EMA’s CHMP Issues Negative Opinion of Syfovre for Geographic Atrophy

The Committee for Medicinal Products for Human Use (CHMP) of the European Medicines Agency (EMA) has adopted a negative opinion on the marketing authorization application (MAA) of Apellis’s intravitreal pegcetacoplan (Syfovre) for the treatment of geographic atrophy (GA). Apellis to seek re-examination.

European Medicines Agency in Amsterdam. Foto: Robert Meerding. © European Union, 2020
European Medicines Agency in Amsterdam. Foto: Robert Meerding. © European Union, 2020

This is the committee's reasoning: "Although the studies showed that Syfovre slowed the growth of geographic atrophy lesions, this did not lead to clinically meaningful benefits for patients. It was noted that benefits of a treatment should impact patients’ everyday functioning, and this was not demonstrated in the studies. In terms of safety, regular injections into the eye carry a significant risk of adverse events, including the development of other forms of AMD or inflammation in the eye, that could further worsen vision. Therefore, the Agency’s opinion was that a positive balance of benefits and risks of Syfovre in the treatment of geographic atrophy caused by AMD could not be established and it recommended refusing marketing authorisation."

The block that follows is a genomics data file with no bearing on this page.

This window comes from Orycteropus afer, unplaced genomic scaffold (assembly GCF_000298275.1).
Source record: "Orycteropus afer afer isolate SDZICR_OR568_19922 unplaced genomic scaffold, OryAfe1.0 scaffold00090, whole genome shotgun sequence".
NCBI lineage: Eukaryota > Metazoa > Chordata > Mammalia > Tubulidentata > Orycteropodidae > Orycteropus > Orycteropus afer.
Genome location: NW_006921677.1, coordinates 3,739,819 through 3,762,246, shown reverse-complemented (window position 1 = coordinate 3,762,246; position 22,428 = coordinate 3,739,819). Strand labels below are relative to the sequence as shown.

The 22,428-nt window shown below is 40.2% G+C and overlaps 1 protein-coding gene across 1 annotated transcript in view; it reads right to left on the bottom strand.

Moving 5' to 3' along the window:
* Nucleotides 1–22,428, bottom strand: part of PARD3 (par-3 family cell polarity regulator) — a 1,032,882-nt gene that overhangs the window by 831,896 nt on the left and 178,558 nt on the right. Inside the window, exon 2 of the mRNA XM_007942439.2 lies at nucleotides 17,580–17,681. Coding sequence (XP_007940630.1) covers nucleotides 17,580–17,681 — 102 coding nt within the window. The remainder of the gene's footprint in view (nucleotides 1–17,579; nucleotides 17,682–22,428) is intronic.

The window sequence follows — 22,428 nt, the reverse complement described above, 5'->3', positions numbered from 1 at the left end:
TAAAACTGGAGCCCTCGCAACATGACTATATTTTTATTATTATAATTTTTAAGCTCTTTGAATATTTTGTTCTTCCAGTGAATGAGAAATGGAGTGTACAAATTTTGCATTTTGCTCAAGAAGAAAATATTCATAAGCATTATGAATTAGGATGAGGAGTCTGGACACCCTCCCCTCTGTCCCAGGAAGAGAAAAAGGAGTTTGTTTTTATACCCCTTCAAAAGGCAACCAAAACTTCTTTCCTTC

Apellis stated in a press release, that there were multiple dissenting votes by CHMP members to this opinion. The company plans to seek re-examination and expects a final opinion in the fourth quarter of 2024. The committee's opinion followed an Ad Hoc Expert Group meeting, in which the experts agreed that size of GA lesion is an acceptable primary outcome measure for a trial in GA and that microperimetry is the best available functional measure in GA.

“We remain steadfast in our commitment to GA patients in Europe who have no treatment for this devastating disease, which leads to irreversible vision loss,” said Jeffrey Eisele, Ph.D., chief development officer, Apellis. “It is encouraging to see the broad support for pegcetacoplan within the European retina community, and we are focused on promptly initiating the re-examination to bring this important treatment to those in need.”

Sources: EMA / Apellis